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Ivy expects record with 2007 FUN sale

If you were Steve Ivy, CEO of Heritage Auction Galleries, you would be smiling, too. Imagine looking forward to his firm?s FUN Signature and Platinum Night Auctions Jan. 3-6, 2007, and the prospect of breaking the auction firm?s $62 million record set at the 2005 Heritage FUN auction.

NN0102Ivy.jpgThat?s right, $62 million. That used to be a good year. Now its done during the week of the first major show of the year, which is held in Orlando, Fla.

At the right, Heritage CEO and co-chairman Steve Ivy holds a 1927-D $20 in MS-66 and an Ultra High Relief $20 in Proof-68, two of the featured coins in the upcoming FUN auctions.

?The magnitude and quality of the consignments has set expectations of breaking the 2005 record,? said Ivy, holding two significant lots as he posed for the camera. ?There are also many, many coins fresh to the market.

?The FUN auction is the best coin show of the year for us. It is a well-respected and well-run show. There is a lot of pent-up demand after the slow market in December,? commented Ivy.

Heritage, started by Ivy in 1976, is the world?s largest collectibles auctioneer. Over his three decades of leadership of the firm, he has drawn on deep roots in the numismatic hobby.

Ivy started collecting coins at about age 8 or 9 and received his first coins from a neighbor, he said. He set up his first table at a Fort Worth, Texas,  coin show when he was only 12. Ivy then placed his first coin advertisement in a national publication, Numismatic Scrapbook, in 1963 at the age of 14.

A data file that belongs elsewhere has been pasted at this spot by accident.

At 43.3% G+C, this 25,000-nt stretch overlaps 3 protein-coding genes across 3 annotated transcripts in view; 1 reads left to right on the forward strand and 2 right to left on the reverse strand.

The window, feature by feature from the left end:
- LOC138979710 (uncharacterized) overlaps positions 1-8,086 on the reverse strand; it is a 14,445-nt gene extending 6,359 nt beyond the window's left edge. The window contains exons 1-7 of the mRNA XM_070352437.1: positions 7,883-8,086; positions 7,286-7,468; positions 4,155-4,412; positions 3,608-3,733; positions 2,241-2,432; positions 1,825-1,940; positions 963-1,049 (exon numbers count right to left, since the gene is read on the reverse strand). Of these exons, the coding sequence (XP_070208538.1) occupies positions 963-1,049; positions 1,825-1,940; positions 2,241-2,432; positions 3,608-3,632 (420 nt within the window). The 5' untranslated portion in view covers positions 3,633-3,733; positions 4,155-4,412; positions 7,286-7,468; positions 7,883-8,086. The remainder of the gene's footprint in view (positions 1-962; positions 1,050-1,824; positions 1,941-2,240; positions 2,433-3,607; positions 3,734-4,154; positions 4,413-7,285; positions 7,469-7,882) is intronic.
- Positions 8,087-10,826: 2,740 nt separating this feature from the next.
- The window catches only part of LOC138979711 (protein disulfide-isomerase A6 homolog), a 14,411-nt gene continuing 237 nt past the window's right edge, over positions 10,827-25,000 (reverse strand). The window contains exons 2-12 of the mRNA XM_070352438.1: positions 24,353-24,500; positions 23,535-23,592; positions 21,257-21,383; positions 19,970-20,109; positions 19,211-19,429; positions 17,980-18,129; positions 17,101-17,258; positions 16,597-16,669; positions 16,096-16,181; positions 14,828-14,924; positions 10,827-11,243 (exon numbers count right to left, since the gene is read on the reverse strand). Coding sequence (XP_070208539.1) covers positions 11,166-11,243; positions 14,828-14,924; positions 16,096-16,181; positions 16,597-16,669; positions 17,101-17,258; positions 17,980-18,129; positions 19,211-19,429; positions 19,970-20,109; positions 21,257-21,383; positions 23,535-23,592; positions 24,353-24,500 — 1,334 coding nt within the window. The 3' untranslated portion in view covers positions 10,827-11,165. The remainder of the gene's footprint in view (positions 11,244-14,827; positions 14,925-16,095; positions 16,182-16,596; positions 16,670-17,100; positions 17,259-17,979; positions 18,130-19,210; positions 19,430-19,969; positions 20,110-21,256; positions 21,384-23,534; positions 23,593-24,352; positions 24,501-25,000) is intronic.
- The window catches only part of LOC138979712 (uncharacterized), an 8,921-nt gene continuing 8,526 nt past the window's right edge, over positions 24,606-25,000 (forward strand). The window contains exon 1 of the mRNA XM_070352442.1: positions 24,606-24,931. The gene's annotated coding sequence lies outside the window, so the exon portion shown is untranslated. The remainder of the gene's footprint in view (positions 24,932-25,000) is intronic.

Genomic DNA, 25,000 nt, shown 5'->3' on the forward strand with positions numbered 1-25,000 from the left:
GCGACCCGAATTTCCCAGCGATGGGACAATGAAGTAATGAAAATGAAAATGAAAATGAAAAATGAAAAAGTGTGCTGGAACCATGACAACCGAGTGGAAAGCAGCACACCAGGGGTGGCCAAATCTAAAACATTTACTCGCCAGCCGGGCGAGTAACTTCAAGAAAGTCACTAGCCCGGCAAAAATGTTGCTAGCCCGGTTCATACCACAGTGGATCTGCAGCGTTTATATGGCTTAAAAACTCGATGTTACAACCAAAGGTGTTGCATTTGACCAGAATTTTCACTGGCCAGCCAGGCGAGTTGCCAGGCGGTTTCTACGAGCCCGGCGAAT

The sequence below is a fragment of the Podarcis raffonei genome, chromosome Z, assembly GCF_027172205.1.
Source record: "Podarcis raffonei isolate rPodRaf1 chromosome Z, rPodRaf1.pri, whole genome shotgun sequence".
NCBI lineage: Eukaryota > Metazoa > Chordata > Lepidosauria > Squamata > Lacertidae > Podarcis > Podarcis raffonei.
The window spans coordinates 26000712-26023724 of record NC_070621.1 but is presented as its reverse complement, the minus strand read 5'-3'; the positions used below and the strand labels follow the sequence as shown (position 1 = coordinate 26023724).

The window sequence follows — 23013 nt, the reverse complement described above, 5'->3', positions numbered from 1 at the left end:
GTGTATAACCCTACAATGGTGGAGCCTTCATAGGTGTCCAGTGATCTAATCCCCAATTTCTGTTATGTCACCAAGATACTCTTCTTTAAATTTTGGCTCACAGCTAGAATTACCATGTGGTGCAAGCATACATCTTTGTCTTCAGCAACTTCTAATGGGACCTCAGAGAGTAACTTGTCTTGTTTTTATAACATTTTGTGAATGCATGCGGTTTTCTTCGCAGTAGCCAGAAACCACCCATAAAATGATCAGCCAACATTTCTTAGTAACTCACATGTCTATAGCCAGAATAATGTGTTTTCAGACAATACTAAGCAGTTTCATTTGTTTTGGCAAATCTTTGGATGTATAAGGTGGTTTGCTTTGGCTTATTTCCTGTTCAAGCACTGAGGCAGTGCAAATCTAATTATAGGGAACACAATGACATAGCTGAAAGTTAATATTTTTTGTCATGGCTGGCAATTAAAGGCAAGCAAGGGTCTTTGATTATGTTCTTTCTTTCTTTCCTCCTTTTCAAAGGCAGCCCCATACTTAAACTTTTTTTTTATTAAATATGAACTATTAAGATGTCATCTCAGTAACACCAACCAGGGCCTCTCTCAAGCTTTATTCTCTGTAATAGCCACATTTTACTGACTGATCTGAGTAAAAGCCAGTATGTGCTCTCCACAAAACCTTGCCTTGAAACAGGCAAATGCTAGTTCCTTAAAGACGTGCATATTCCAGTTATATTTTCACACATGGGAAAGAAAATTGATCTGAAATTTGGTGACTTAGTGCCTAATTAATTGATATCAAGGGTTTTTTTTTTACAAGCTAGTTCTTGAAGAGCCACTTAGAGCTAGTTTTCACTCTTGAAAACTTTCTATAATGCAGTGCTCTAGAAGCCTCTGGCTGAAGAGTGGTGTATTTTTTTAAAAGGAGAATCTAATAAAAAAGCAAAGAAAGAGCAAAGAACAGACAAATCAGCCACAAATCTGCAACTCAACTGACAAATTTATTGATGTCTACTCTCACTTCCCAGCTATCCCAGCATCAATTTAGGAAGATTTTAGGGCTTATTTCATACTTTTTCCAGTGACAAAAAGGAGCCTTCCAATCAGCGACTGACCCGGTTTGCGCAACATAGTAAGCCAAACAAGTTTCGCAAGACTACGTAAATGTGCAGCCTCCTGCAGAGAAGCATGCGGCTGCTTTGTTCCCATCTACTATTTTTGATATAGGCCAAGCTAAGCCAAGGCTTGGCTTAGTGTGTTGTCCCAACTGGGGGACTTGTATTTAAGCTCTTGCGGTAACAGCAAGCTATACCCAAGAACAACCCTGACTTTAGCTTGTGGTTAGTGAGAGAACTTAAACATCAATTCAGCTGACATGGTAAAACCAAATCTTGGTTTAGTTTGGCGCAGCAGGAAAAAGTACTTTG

At the age of 20, Ivy opened Steve Ivy Rare Coins in downtown Dallas. In 1972 the company was incorporated as Steve Ivy Rare Coins Co., Inc.

In 1983, James Halperin, founder of New England Rare Coin Galleries, was brought in as a partner and the Heritage Capital Corporation was born.

?I don?t have a personal coin collection anymore,? said Ivy, ?but coins remain the center of the Heritage business.?

Heritage auctions now include Americana, books and manuscripts, art, comics and comic art, currency, entertainment memorabilia, jewelry and timepieces, movie posters and sports collectibles. The company recently expanded into jewelry and held its first jewelry sale Dec. 4, 2006.
Ivy attributes much of his success to luck, hard work and surrounding himself with talented people.

Ivy now focuses his attention on the management of the selling efforts of the company in all its markets and the formation of corporate policy for long-term growth, but remains intimately involved in numismatics, including serving on the board of directors for the Professional Numismatic Guild. Ivy is a member of the American Numismatic Association, Florida United Numismatists, and Texas Numismatic Association.

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